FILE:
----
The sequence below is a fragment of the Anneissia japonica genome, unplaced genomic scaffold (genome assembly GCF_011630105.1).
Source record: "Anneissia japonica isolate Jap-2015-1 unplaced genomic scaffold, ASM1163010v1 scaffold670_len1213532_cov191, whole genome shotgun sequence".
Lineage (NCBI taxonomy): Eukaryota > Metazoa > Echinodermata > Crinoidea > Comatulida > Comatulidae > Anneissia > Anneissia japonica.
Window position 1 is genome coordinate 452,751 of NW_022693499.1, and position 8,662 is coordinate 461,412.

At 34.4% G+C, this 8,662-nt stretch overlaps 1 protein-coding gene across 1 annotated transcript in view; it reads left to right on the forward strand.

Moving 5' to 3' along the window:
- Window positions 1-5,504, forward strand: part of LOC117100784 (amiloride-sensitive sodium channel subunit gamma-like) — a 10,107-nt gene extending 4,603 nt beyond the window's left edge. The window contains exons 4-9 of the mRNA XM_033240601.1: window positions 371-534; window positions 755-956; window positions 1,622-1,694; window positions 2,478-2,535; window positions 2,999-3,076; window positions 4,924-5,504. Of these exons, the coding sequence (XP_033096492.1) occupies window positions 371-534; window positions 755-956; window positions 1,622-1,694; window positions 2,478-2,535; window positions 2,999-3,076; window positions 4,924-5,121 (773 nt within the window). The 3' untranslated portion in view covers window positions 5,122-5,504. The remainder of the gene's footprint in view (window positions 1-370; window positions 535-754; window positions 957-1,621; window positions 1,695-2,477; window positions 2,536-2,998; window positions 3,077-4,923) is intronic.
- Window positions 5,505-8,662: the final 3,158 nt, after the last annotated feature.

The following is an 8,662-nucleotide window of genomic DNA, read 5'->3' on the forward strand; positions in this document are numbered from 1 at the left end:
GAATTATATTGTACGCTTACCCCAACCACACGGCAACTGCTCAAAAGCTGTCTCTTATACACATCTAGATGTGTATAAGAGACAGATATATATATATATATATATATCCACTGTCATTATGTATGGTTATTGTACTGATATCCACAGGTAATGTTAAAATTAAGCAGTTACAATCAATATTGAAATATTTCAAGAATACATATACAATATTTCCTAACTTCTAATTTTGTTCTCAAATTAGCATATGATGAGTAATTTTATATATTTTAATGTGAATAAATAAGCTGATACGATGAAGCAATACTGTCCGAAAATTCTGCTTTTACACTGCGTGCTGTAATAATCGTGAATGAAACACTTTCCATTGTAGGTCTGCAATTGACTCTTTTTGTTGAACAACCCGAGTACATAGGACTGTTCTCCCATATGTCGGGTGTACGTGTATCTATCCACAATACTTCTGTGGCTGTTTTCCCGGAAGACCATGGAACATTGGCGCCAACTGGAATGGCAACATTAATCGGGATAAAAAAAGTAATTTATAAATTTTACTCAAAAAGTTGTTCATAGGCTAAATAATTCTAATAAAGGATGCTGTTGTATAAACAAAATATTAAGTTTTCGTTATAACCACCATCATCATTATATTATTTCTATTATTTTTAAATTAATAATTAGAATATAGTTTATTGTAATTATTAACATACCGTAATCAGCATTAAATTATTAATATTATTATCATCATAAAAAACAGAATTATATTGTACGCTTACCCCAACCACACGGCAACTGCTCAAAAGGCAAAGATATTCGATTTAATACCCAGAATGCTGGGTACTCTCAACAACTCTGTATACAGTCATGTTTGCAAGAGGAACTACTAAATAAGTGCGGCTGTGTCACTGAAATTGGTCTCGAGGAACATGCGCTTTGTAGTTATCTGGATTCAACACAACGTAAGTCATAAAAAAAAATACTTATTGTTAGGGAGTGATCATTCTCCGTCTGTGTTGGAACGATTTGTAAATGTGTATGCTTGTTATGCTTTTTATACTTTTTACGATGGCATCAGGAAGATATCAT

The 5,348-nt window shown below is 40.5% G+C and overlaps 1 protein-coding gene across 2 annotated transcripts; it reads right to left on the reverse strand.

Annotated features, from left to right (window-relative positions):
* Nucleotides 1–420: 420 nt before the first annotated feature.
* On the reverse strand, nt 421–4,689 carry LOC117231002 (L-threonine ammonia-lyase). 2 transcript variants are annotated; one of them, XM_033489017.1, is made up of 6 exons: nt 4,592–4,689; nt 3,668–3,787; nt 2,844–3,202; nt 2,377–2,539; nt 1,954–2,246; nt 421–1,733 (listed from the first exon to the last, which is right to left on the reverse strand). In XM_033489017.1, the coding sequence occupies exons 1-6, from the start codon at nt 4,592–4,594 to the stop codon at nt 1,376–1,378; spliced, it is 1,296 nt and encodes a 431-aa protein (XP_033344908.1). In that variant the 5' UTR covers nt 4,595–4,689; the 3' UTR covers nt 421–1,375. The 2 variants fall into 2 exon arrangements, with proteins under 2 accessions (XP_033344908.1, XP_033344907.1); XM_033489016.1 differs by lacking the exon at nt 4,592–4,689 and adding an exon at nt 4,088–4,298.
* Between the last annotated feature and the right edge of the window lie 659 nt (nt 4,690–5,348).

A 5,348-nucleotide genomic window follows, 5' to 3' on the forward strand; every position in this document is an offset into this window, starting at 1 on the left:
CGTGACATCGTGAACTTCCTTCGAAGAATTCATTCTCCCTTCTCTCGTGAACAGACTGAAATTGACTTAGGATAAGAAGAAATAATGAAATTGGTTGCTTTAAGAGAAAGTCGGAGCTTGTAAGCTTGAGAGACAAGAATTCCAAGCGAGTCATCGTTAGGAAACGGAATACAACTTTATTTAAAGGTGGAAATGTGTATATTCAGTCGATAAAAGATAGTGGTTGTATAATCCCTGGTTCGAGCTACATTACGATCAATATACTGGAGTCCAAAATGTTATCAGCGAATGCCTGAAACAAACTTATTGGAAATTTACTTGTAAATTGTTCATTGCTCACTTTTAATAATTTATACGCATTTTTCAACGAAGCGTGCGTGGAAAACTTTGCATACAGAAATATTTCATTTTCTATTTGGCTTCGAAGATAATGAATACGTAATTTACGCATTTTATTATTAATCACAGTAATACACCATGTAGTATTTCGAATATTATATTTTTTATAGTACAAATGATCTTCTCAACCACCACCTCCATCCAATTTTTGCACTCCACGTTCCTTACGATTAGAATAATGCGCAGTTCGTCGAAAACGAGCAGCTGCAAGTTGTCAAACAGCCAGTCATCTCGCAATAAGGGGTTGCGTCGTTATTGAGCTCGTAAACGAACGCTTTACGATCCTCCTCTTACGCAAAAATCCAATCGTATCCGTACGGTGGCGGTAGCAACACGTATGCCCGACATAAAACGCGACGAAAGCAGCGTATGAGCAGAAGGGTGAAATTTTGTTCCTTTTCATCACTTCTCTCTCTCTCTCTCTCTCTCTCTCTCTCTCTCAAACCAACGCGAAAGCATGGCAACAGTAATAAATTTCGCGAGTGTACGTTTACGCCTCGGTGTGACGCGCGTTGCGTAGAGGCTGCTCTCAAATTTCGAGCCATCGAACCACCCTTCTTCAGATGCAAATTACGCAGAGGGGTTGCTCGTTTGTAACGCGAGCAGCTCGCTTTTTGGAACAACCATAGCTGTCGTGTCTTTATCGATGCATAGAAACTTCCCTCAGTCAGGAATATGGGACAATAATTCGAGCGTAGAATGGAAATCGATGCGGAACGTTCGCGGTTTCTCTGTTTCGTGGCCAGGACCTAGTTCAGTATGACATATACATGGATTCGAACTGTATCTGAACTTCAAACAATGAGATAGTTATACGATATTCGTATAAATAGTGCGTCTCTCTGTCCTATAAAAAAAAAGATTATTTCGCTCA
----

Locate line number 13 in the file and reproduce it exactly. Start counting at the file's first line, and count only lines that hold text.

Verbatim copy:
* Nucleotides 1–420: 420 nt before the first annotated feature.